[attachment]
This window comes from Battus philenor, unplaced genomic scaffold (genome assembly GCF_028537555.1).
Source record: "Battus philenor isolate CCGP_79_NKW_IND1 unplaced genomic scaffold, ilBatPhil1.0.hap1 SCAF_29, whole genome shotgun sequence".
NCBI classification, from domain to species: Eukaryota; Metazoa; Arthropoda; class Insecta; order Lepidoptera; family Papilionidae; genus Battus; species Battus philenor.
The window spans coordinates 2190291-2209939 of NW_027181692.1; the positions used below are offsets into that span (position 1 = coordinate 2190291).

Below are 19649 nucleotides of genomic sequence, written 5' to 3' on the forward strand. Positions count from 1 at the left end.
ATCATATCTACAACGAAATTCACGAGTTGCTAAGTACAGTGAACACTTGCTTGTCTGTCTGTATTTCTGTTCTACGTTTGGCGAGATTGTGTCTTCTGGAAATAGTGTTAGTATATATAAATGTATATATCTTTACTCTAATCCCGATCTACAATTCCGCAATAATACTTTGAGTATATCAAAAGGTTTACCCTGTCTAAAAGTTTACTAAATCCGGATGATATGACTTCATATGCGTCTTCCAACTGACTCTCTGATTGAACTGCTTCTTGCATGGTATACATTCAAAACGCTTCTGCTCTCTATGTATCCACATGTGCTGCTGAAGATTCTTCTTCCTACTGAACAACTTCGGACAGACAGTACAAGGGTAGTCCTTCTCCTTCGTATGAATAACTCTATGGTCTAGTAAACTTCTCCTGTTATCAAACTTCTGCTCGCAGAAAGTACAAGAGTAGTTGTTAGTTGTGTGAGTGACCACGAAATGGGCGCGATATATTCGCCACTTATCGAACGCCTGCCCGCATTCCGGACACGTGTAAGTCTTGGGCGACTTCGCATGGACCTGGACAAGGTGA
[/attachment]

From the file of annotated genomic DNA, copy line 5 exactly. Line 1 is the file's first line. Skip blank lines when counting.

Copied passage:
Below are 19649 nucleotides of genomic sequence, written 5' to 3' on the forward strand. Positions count from 1 at the left end.